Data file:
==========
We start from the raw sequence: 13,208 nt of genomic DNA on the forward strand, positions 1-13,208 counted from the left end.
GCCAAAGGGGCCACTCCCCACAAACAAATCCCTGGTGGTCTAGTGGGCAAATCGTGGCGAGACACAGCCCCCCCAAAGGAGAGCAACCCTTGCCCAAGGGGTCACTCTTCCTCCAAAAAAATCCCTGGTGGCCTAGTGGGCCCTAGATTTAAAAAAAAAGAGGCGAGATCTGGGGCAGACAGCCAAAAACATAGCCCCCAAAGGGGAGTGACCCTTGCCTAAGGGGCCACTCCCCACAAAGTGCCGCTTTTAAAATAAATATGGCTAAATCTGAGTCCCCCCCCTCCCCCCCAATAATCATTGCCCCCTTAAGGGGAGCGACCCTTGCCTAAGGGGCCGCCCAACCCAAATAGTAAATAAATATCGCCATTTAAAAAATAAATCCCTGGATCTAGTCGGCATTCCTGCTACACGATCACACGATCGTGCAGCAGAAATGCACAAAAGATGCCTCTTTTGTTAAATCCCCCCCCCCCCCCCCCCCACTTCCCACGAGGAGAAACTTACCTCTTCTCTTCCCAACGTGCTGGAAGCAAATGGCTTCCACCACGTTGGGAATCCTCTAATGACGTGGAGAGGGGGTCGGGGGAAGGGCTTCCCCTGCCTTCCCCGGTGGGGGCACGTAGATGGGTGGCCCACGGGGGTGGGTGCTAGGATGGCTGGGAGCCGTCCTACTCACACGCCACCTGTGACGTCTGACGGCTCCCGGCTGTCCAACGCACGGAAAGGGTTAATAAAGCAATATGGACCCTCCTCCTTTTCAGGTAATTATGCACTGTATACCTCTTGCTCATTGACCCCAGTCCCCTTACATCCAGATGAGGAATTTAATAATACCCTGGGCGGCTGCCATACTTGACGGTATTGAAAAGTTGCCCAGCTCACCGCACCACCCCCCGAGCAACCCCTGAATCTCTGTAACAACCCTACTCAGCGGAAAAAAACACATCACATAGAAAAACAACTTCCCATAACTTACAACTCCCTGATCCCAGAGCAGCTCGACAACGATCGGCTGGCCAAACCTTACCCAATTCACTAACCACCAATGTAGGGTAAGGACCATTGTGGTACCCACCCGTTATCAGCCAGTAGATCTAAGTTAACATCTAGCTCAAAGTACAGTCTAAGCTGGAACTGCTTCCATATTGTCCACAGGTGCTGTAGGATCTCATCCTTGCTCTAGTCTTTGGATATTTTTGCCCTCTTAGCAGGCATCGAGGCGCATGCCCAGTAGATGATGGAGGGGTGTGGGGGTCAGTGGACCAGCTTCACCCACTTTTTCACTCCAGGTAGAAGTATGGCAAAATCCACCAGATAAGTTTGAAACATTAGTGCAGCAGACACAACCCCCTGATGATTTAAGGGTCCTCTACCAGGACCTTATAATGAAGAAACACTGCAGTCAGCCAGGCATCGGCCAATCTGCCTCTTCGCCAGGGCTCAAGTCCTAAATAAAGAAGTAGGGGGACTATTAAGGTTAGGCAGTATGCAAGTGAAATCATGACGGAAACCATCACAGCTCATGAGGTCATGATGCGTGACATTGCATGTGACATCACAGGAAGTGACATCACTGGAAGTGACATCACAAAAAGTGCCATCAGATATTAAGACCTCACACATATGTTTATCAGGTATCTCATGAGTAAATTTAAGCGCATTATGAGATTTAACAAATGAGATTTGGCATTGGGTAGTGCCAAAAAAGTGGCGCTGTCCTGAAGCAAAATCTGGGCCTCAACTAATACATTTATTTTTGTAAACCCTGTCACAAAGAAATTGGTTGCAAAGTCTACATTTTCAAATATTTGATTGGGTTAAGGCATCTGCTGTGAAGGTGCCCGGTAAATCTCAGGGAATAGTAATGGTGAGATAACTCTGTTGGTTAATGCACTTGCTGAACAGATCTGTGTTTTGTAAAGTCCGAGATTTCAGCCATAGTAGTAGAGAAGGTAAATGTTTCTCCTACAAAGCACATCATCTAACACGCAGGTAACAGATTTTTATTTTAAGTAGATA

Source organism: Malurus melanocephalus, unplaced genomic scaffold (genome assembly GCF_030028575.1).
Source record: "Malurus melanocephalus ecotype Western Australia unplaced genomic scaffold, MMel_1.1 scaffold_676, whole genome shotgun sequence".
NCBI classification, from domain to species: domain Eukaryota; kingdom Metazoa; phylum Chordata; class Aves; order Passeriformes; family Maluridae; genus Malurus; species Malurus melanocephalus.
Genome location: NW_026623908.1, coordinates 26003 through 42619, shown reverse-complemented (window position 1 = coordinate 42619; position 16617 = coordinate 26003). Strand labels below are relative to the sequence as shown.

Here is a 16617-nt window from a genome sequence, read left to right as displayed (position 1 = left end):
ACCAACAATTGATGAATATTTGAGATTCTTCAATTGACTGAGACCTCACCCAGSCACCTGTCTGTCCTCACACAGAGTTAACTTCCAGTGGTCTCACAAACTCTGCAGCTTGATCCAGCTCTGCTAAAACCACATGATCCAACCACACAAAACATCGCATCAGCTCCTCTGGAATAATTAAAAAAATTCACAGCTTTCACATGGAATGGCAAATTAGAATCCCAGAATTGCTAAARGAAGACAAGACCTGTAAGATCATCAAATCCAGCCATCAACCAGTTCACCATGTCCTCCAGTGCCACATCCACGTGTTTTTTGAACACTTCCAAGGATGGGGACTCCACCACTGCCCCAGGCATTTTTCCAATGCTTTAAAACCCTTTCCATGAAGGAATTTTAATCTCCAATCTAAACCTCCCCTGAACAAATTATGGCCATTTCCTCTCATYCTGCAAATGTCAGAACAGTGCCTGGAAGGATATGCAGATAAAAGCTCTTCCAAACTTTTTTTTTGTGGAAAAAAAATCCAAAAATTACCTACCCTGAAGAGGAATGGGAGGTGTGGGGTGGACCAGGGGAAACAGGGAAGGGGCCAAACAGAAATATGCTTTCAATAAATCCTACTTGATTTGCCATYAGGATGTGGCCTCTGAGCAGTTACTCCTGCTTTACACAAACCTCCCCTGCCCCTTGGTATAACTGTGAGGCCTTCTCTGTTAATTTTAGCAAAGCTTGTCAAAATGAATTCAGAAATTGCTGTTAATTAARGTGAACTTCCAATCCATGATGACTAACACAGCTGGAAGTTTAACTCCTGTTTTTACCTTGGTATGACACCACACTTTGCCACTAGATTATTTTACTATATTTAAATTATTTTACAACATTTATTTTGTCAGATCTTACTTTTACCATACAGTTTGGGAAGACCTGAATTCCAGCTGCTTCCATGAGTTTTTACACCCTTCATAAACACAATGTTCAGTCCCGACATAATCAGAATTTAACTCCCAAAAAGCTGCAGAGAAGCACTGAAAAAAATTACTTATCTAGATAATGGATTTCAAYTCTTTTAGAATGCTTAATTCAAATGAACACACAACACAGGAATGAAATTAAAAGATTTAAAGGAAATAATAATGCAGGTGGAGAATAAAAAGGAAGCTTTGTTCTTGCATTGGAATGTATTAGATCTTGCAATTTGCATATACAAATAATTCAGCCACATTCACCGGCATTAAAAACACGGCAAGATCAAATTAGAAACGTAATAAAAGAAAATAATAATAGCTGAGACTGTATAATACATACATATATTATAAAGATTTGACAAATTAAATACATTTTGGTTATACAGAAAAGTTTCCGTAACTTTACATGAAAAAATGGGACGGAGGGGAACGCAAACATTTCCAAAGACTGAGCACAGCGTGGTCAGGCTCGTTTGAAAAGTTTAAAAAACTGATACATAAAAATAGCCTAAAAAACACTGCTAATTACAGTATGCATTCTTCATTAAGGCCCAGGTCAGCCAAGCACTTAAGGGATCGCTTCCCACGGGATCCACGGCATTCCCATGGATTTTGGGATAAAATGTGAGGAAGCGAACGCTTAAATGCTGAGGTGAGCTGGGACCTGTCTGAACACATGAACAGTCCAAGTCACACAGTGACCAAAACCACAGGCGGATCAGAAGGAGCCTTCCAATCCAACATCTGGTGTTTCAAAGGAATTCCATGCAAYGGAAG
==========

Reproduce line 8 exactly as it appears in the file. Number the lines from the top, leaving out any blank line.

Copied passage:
ACCAACAATTGATGAATATTTGAGATTCTTCAATTGACTGAGACCTCACCCAGSCACCTGTCTGTCCTCACACAGAGTTAACTTCCAGTGGTCTCACAAACTCTGCAGCTTGATCCAGCTCTGCTAAAACCACATGATCCAACCACACAAAACATCGCATCAGCTCCTCTGGAATAATTAAAAAAATTCACAGCTTTCACATGGAATGGCAAATTAGAATCCCAGAATTGCTAAARGAAGACAAGACCTGTAAGATCATCAAATCCAGCCATCAACCAGTTCACCATGTCCTCCAGTGCCACATCCACGTGTTTTTTGAACACTTCCAAGGATGGGGACTCCACCACTGCCCCAGGCATTTTTCCAATGCTTTAAAACCCTTTCCATGAAGGAATTTTAATCTCCAATCTAAACCTCCCCTGAACAAATTATGGCCATTTCCTCTCATYCTGCAAATGTCAGAACAGTGCCTGGAAGGATATGCAGATAAAAGCTCTTCCAAACTTTTTTTTTGTGGAAAAAAAATCCAAAAATTACCTACCCTGAAGAGGAATGGGAGGTGTGGGGTGGACCAGGGGAAACAGGGAAGGGGCCAAACAGAAATATGCTTTCAATAAATCCTACTTGATTTGCCATYAGGATGTGGCCTCTGAGCAGTTACTCCTGCTTTACACAAACCTCCCCTGCCCCTTGGTATAACTGTGAGGCCTTCTCTGTTAATTTTAGCAAAGCTTGTCAAAATGAATTCAGAAATTGCTGTTAATTAARGTGAACTTCCAATCCATGATGACTAACACAGCTGGAAGTTTAACTCCTGTTTTTACCTTGGTATGACACCACACTTTGCCACTAGATTATTTTACTATATTTAAATTATTTTACAACATTTATTTTGTCAGATCTTACTTTTACCATACAGTTTGGGAAGACCTGAATTCCAGCTGCTTCCATGAGTTTTTACACCCTTCATAAACACAATGTTCAGTCCCGACATAATCAGAATTTAACTCCCAAAAAGCTGCAGAGAAGCACTGAAAAAAATTACTTATCTAGATAATGGATTTCAAYTCTTTTAGAATGCTTAATTCAAATGAACACACAACACAGGAATGAAATTAAAAGATTTAAAGGAAATAATAATGCAGGTGGAGAATAAAAAGGAAGCTTTGTTCTTGCATTGGAATGTATTAGATCTTGCAATTTGCATATACAAATAATTCAGCCACATTCACCGGCATTAAAAACACGGCAAGATCAAATTAGAAACGTAATAAAAGAAAATAATAATAGCTGAGACTGTATAATACATACATATATTATAAAGATTTGACAAATTAAATACATTTTGGTTATACAGAAAAGTTTCCGTAACTTTACATGAAAAAATGGGACGGAGGGGAACGCAAACATTTCCAAAGACTGAGCACAGCGTGGTCAGGCTCGTTTGAAAAGTTTAAAAAACTGATACATAAAAATAGCCTAAAAAACACTGCTAATTACAGTATGCATTCTTCATTAAGGCCCAGGTCAGCCAAGCACTTAAGGGATCGCTTCCCACGGGATCCACGGCATTCCCATGGATTTTGGGATAAAATGTGAGGAAGCGAACGCTTAAATGCTGAGGTGAGCTGGGACCTGTCTGAACACATGAACAGTCCAAGTCACACAGTGACCAAAACCACAGGCGGATCAGAAGGAGCCTTCCAATCCAACATCTGGTGTTTCAAAGGAATTCCATGCAAYGGAAG